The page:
Both of these positions are relativist in almost exactly the same way. They’re mirror images of each other of course, but for both, how to respond to this atrocity is chiefly about which set of actors threatens their world view—Muslims (for the right) or the mostly Christian and somewhat Jewish capitalist power structure (for the left).
But the response should be about humanist values and nothing else. This isn’t about power relationships or who’s offended and who’s not. It’s certainly not about racism, either Charlie Hebdo’s or the right’s, and it isn’t even about free speech per se. It’s about the specific right to commit blasphemy, especially through satire, an activity that, as Jeffrey Goldberg noted a few days ago, is “directly responsible for modernity.” Obviously it’s not the only precondition of modernity, but it’s up there.
The Christian and Judaic systems do have more modernity than Islam has right now, there’s no doubt about that. This is the smidgen of a point the right has, although 1) I hate to cede that point to “the right,” because it is a fundamentally liberal point that liberals should be willing to make, i.e. that the Muslim world needs more liberalism, and 2) the right embeds it in so much paranoid and bilious upholstery that it gets buried and alienates many who might otherwise agree. But I do wonder what would happen to an American publication that published a blasphemous drawing of Jesus and friends of the sort I described above.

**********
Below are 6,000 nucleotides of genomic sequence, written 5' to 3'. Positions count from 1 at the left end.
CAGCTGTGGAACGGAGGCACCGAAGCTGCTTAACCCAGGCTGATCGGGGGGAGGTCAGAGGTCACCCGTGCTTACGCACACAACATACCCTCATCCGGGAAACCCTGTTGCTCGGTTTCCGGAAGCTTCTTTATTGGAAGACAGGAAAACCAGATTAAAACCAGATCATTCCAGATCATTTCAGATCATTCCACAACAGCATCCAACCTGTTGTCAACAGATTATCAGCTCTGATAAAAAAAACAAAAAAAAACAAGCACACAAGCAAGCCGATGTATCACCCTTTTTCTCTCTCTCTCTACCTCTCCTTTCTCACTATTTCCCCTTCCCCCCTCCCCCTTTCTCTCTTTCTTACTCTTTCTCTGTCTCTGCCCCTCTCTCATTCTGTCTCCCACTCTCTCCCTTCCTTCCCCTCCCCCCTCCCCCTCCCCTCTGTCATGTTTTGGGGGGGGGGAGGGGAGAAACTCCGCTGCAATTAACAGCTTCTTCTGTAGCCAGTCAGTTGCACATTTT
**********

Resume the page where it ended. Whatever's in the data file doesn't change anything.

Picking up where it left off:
The editors probably wouldn’t end up dead. But note that I feel comfortable only saying “probably,” not “definitely.” Without question they’d get death threats, hundreds or thousands of them, and they’d need police protection, and they’d lose advertisers and sponsors and maybe be forced out of business and not be able to find decent new jobs. None of those things is painful death, so that’s a difference and an important one. But it’s not as clean a distinction as merely defending the right to commit religious offense, period. That’s what modernity is, and we could use a little more of it ourselves.